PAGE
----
All of these aspects come together to form a story that, for me, is addictive. But let's get reviewing before this turns into a personal therapy session. I have now finished the book. I'm not going to tell you whether my prediction was right, I'll just say that the ending was my favourite kind - the type that's not really an ending.

There are so many things I love about this book. One of them is the dual PoV. I'm a sucker for it. Why would any book not give me the boy's thoughts as well as the girl's? I want, nay, need them both! Having two writers makes the two characters feel completely real - they're very different people, each with a distinctive voice. Emmy is a good character, a real person. She's got some problems, but they're not all as bad as she thinks they are. Though some are actually worse than she thinks. It's easy to blow everything out of proportion when you're a hormonal teen, and it's easy to react to situations in an inappropriate way. That's what's happened to Emmy - there's nothing fundamentally wrong with her, and I think eventually she can be a happy, well person. This is just a part of her journey.

Justin is another matter - his problems are more easily medically-diagnosed. He's always going to have to fight the depression, which is a major thing to come to terms with. While the book starts with more of a focus on Emmy, whose problems seem worse at the time, by the end the focus has switched to Justin. I think he has further to go than Emmy, which added a realistic tint - it's not all 'oh we'll get better together and then be happy forever!'.

Emmy and Justin arrive at Assland (you'll get it) at the same time, both believing they don't belong there at all, thinking they can just fob off the therapists with some well-chosen words and be out of there in no time. Obviously it doesn't work like that. It takes a while for them both to come to terms with the fact that they need to be there, but while they're doing that they both appreciate having someone to share jokes and eye-rolls with. Once they start to realise that there might actually be a reason for being there, things start to get interesting. That's when the Anger Management group comes in. Emmy and Justin are in the same group, along with a few other 'students', all with different issues. When they come together for sessions, these guys are hilarious. I loved their sessions. The group are made to work together and support each other full-time, and after some teething problems they really click. There's a slightly cheesy element where they all manage to confront their problems in one way or another, but this is a light-hearted read, considering the subject-matter, and that is what they're there for after all.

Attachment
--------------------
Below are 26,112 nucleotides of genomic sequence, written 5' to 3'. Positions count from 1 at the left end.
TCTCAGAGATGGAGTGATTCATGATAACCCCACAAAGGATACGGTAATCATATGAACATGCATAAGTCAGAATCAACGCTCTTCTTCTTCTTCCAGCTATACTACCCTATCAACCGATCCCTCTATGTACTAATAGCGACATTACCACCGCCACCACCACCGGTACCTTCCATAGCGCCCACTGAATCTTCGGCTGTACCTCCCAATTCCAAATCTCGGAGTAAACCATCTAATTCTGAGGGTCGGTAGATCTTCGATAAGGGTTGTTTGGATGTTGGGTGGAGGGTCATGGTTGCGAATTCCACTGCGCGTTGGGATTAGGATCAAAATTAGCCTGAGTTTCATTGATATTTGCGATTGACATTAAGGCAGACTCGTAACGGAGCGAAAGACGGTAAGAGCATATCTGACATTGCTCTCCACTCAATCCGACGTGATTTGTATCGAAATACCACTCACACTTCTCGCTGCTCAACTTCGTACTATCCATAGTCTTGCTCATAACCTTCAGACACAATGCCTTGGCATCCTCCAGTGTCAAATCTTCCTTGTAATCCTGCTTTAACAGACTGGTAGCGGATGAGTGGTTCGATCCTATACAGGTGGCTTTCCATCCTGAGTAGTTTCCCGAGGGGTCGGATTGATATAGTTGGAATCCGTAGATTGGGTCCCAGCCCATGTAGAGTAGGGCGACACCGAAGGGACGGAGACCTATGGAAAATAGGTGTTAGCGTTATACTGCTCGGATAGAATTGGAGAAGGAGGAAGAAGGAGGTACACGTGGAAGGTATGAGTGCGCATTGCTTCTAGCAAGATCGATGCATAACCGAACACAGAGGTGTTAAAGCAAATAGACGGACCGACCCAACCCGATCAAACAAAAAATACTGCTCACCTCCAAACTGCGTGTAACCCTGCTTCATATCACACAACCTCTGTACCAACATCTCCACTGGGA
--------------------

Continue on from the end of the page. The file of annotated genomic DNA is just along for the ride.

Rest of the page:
I'm not going to go into it too much more. Suffice to say that A Really Awesome Mess is all kinds on wonderful. It's a fairly short read, but I loved every minute of it. I've been looking forward to reading it since I saw it on NetGalley, and it's lived up to my expectations, even surpassing them. You'll laugh, you'll cry, you'll feel everything. The characters feel incredibly real, and so do their problems. I really want to read more from these guys.